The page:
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Do I Need a Chlamydia Test?

Return to Chlamydia articles

Chances are the answer is yes.

If you are sexually active, you run the risk of becoming infected with Chlamydia and many other sexually transmitted infections and diseases. Getting tested not only protects your health, but you partner’s sexual health as well. It’s suggested that you get tested at least once a year. If you have multiple new partners, more frequent testing is advised. Chlamydia is something that cannot be tested for in the blood, a urine sample or taking a swab from the actual site (cervix or penis) are the two most accurate forms of testing.

Here is a list of factors that make getting tested even more important:

If you have sex while being treated for Chlamydia
Your chances of becoming re-infected are higher if you have not completed your treatment fully before having intercourse again or if your partner is infected and hasn’t been treated at all. Most doctors recommend waiting until you finish all medication (usually 7 days) before having sex. It is also recommended that you have a check-up 3 months after completing your meds to make sure you are not infected again.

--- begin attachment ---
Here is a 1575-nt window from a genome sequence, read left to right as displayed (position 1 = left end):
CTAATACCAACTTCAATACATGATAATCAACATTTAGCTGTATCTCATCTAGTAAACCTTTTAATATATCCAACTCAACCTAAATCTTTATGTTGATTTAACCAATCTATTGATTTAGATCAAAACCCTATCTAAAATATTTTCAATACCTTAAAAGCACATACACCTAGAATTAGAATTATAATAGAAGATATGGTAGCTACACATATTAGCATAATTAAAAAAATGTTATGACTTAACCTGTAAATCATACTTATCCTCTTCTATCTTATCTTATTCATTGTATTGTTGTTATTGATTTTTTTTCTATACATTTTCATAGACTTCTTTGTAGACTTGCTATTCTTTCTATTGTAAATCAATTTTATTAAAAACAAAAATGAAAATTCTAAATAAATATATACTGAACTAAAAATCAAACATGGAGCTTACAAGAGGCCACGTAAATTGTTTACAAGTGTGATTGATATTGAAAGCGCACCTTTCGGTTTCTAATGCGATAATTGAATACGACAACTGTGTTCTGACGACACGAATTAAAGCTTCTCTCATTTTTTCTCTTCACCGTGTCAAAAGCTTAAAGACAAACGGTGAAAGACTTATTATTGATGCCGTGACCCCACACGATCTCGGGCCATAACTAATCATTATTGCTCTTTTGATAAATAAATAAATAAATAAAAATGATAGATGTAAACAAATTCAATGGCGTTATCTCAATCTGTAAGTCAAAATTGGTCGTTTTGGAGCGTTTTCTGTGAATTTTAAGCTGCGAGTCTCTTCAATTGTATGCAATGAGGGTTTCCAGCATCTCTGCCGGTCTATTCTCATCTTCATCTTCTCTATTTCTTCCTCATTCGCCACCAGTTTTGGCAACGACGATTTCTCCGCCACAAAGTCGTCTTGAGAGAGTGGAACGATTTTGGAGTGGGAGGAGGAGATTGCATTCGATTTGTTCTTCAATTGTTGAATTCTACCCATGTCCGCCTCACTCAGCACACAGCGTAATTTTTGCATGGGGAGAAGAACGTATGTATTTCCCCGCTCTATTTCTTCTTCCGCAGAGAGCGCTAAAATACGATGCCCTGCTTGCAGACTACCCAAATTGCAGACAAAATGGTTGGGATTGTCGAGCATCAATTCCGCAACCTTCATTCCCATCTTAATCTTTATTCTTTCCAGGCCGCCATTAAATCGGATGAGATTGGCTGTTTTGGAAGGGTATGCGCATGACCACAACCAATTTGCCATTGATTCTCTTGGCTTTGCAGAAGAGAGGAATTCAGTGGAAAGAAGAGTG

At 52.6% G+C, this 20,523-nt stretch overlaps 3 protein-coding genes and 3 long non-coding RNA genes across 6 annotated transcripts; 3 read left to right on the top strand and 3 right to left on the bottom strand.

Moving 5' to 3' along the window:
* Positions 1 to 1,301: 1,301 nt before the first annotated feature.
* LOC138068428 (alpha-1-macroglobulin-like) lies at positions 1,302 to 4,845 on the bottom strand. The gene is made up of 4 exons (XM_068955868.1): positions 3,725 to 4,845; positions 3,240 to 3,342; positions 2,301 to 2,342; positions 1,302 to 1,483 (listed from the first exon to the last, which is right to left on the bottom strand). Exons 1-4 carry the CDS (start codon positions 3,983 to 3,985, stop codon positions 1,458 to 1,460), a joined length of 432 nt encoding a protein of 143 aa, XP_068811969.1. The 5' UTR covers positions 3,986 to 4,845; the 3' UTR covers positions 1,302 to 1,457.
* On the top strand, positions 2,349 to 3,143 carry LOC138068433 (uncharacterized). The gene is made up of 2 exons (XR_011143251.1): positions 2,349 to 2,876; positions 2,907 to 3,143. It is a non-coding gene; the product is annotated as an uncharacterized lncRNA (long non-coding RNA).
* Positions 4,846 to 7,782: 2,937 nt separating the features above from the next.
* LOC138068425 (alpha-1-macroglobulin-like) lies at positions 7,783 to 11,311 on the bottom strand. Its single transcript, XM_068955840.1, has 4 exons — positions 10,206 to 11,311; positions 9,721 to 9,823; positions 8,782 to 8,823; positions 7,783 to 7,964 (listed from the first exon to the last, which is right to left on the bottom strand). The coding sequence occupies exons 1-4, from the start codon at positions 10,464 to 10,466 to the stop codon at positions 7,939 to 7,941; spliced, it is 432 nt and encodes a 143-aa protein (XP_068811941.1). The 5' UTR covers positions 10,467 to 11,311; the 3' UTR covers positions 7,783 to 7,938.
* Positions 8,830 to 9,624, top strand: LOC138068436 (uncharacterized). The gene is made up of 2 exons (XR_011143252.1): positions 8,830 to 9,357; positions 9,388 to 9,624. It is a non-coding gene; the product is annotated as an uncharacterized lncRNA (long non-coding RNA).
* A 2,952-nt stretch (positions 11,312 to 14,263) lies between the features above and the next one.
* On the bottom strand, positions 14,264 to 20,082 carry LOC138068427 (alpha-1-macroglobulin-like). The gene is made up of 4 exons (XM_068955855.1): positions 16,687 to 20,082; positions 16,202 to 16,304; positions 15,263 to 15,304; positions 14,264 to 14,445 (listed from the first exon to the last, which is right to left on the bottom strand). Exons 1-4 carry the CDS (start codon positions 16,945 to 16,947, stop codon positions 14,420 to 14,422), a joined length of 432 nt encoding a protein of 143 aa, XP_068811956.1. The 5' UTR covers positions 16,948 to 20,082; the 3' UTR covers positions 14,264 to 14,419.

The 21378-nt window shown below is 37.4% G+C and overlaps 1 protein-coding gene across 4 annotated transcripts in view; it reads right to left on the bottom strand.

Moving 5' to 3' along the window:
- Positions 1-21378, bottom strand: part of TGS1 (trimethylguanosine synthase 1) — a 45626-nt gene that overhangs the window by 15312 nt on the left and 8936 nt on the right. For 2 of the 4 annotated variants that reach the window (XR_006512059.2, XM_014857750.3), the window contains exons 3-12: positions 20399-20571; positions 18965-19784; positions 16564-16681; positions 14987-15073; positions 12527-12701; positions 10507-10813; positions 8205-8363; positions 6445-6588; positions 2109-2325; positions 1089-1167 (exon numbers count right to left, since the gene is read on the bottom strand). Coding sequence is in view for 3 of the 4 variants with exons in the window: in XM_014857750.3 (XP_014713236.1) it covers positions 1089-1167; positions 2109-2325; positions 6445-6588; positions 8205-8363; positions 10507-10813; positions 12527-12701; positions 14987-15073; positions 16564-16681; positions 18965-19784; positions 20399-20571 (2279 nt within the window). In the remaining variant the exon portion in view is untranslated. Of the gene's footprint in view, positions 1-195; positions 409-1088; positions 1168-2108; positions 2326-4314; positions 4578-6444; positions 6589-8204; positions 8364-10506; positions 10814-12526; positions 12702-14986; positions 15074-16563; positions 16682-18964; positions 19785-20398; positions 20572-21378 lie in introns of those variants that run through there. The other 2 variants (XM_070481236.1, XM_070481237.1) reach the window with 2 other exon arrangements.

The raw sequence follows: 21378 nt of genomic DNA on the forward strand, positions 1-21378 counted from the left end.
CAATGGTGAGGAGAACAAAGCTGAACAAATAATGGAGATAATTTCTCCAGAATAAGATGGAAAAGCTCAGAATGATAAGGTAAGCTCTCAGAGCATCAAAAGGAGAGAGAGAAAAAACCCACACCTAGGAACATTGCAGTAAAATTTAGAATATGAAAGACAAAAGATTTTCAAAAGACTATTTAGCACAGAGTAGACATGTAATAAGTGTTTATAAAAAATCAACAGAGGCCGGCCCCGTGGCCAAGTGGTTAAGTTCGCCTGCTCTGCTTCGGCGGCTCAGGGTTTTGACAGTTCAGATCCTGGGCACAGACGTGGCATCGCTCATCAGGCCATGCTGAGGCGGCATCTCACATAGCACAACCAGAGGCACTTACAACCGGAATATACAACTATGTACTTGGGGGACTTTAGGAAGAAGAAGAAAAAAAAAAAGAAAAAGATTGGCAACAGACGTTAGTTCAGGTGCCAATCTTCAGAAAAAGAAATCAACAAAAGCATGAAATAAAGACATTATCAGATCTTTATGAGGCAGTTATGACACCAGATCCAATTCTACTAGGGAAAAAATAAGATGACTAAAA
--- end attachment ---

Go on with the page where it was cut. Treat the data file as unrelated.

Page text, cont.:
If you have any symptoms
Many people never show symptoms, but if you do then the need for getting tested is even greater. Typically if you are going to display any symptoms at all they will be 1 to 3 weeks after exposure. In women, some of the most common symptoms include vaginal discharge, bleeding between periods, painful urination and lower abdominal pain. In men, symptoms include discharge from the penis, burning sensation during urination and burning and itching around the penis.

If you are pregnant
f you are pregnant, it’s important to know whether or not you have Chlamydia. If you do have an infection and don’t get treatment for it, you can have a premature delivery and the baby can even get a chlamydial infection in his/her eyes and respiratory tracts. Chlamydia is currently the leading cause of early infant pneumonia and conjunctivitis in newborns.

If you are a teen or young woman between the ages of 15-25
Sexually active women in this age category are more susceptible to infection because the cervix has not yet fully matured, making the need for testing even more important.